BURKINA FASO – The President of Burkina Faso, Ibrahim Traoré has officially kicked off the construction of a tomato processing plant worth USD 8.1 million in Bobo-Dioulasso.

The project, which is funded by the Agency for the Promotion of Community Entrepreneurship (APEC), aims to increase the country’s capacity of tomato paste production both for domestic consumption and for exports.

According to information relayed by the local media, the construction work will spread over a period of 6 months occupying an area of 3 hectares and will have a production capacity of 5 tons of tomato pastes per hour.

Once operational, the plant is expected to create 100 direct jobs and over 5,000 indirect jobs, according to the authorities.

“Burkinabe tomatoes are largely sold raw to foreign buyers while imported tomato pastes remain present on the domestic market with high costs for consumers, without the possibility for them to attest to the quality of these products,” asserts Mariama Gnanou, governor of the Hauts-Bassins region.

The p project aims to stimulate the creation of community businesses specializing in the production, processing and marketing of the country’s resources in different sectors of activity, including agriculture.

In Burkina Faso, tomato production reached 290,000 tonnes in 2021, according to FAO data, much of which is exported to Ghana.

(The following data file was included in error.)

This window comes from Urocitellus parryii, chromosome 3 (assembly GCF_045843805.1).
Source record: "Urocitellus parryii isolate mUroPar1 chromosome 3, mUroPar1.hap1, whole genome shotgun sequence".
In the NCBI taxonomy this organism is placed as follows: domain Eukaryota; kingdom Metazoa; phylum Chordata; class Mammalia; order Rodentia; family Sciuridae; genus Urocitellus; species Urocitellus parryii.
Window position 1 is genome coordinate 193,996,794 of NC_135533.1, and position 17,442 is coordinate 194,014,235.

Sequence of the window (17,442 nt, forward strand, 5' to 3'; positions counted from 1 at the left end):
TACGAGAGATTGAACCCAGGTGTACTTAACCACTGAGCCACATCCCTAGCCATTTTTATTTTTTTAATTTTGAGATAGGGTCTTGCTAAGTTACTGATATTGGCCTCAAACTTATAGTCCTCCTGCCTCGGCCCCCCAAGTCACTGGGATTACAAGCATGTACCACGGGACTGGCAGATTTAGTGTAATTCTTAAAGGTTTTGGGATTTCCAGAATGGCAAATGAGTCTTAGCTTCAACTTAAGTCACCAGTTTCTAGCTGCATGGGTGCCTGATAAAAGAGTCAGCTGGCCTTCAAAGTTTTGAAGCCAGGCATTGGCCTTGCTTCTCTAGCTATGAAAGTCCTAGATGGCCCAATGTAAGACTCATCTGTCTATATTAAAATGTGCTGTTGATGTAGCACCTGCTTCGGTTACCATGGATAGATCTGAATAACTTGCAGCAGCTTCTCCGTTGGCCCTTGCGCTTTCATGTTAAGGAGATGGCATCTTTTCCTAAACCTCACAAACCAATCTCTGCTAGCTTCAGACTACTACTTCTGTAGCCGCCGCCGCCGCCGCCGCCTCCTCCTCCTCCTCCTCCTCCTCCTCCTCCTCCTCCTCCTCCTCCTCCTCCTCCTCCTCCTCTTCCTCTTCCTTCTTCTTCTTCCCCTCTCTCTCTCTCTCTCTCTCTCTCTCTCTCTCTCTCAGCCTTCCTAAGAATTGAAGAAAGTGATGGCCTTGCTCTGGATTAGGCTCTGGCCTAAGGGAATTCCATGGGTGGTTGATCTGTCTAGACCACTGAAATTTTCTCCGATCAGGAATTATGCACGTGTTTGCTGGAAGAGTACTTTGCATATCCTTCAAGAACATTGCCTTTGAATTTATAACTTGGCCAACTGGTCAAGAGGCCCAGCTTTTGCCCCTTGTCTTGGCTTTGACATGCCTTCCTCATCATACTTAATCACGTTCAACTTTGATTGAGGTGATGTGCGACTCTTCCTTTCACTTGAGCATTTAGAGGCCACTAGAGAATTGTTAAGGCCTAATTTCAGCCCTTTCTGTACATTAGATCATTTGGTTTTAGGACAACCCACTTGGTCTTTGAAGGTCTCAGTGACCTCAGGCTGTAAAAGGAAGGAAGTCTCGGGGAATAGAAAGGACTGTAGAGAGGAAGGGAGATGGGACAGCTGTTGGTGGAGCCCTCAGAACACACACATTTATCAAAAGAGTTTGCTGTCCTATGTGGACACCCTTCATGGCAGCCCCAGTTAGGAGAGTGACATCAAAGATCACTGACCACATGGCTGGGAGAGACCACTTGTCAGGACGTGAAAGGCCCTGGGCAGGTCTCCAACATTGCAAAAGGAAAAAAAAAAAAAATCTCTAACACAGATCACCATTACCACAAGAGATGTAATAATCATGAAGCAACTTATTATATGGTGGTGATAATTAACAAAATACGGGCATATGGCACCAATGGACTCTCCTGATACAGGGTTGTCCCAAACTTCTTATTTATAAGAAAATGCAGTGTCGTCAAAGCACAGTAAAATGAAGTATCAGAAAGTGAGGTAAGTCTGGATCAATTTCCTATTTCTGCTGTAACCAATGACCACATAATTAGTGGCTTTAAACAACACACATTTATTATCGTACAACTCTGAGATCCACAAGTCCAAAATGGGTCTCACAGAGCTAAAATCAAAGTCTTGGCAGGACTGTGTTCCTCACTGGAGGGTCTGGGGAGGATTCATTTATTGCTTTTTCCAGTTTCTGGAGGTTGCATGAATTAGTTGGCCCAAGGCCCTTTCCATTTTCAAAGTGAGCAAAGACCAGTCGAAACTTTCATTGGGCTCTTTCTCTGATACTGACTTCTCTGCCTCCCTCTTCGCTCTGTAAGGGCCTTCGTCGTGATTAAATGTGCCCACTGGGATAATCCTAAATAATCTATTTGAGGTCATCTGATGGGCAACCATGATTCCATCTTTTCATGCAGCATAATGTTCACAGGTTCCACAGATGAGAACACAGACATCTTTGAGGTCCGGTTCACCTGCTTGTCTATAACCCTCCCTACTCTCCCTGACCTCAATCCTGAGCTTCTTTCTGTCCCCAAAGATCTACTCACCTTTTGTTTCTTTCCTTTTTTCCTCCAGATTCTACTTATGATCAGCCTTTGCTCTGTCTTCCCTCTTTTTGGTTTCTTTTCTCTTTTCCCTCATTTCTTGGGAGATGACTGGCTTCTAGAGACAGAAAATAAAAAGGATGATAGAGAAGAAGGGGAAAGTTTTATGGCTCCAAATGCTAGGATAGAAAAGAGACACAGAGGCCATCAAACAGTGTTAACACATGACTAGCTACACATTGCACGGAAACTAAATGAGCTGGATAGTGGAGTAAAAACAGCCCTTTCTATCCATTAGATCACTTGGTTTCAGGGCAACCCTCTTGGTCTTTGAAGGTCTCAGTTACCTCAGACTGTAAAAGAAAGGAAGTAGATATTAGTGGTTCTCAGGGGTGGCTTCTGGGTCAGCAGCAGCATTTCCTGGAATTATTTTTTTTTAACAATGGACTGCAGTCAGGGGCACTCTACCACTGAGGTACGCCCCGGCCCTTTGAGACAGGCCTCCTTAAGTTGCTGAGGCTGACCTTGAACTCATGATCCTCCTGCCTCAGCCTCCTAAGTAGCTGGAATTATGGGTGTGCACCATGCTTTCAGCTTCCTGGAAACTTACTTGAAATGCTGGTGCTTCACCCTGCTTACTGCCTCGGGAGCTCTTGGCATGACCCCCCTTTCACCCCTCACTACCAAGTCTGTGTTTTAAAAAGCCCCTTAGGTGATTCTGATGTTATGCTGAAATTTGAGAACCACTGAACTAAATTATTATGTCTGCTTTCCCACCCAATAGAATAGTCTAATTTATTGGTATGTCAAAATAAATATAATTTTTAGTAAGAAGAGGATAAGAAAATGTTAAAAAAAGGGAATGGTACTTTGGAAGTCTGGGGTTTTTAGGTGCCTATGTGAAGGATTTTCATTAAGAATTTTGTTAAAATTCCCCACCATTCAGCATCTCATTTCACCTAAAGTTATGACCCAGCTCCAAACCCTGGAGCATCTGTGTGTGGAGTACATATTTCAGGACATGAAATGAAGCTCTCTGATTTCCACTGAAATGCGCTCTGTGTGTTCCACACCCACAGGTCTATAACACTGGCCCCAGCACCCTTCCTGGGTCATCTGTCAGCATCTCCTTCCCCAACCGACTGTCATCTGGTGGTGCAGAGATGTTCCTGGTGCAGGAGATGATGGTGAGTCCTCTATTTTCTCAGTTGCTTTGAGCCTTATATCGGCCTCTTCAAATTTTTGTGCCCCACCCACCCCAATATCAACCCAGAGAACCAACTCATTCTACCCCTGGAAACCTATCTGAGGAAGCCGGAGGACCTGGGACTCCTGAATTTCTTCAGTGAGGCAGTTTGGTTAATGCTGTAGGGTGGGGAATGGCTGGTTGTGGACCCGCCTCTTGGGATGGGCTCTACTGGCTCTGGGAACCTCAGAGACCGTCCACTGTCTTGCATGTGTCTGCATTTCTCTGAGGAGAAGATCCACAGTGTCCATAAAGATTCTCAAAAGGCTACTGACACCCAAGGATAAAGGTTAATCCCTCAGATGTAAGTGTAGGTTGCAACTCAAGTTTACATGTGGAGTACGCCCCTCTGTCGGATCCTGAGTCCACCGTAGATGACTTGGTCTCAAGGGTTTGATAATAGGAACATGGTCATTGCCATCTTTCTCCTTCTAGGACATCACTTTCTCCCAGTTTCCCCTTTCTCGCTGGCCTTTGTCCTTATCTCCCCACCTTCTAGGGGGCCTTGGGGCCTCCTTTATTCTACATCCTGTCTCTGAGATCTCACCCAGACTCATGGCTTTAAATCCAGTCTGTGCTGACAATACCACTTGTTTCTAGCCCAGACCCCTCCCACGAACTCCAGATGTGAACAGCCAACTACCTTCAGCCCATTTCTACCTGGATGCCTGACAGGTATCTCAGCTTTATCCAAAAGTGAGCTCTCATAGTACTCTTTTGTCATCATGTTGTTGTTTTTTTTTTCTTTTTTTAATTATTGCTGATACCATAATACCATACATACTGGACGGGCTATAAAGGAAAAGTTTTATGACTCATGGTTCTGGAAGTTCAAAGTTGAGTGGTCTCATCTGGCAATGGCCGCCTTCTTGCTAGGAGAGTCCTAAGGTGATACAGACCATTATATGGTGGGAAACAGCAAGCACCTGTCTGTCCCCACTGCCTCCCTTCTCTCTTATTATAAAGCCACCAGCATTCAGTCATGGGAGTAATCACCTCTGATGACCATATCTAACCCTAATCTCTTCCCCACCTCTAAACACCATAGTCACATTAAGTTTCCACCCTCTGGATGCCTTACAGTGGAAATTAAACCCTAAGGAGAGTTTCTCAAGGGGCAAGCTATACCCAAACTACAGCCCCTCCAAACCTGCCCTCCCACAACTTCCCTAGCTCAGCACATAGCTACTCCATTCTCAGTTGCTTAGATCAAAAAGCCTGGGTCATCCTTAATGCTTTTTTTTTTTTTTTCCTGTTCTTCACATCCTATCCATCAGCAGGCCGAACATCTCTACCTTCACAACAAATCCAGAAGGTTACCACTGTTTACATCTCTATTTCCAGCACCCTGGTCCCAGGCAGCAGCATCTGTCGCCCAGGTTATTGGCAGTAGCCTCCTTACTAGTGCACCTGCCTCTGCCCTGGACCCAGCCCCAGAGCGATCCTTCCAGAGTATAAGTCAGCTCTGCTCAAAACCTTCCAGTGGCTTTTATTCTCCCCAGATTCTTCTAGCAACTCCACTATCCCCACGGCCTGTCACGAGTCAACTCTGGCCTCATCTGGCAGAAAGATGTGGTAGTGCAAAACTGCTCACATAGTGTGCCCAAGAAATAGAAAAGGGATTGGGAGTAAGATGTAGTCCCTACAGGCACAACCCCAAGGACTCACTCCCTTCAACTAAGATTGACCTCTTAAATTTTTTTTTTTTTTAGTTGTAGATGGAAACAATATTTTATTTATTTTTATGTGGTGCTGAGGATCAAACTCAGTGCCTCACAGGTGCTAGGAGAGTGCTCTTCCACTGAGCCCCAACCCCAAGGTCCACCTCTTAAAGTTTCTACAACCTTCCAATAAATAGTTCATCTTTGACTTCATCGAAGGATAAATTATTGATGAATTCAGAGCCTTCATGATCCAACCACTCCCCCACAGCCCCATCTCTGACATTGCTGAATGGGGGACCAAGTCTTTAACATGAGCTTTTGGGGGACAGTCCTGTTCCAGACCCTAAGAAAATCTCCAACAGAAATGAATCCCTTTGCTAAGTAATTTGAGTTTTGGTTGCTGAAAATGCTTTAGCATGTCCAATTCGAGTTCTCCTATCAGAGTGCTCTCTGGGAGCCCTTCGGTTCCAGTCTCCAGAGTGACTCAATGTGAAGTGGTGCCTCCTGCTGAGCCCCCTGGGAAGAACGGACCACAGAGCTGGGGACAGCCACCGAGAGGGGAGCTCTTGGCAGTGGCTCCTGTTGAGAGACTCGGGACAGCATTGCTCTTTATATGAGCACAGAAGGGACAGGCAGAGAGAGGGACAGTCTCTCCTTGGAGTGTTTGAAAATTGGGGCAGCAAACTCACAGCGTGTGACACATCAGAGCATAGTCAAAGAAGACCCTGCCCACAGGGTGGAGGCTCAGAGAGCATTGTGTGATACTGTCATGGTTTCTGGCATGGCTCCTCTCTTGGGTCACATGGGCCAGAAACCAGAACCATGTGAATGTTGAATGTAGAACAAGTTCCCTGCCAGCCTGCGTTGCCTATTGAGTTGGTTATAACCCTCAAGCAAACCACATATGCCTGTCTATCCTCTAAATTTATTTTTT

The development of the processing facility is expected to give a boost to tomato production not only in Burkina Faso but also in its neighbouring countries.

A recent article published by Springer reveals that tomato farmers in West Africa face challenges due to inadequate storage and processing facilities. Nigeria alone incurs over 40% loss in their 1.8 million metric tons annual yield.

Additionally, the Nigerian tomato industry has faced challenges due to the influx of foreign tomato paste imports.

Despite the ban imposed by the Nigerian government on tomato paste imports, unauthorized foreign products continue to flood the Nigerian market, undermining local manufacturers and posing potential health risks to consumers.

In a bid to boost production and food security in West Africa, the World Bank, through the International Development Association (IDA), has increased its efforts in agricultural risk management by providing funding for the Food Security Resilience Program (FSRP), which has received an endowment of USD 766 million.

FSRP works to increase agricultural output by adopting climate-smart technologies, promoting intraregional value chains, and building capacity for agricultural risk management.

Their data reports that to date, over 7.6 million farmers have received agricultural goods and services and over 200,000 metric tons of fertilizers have been distributed to vulnerable farmers in West and Central Africa.

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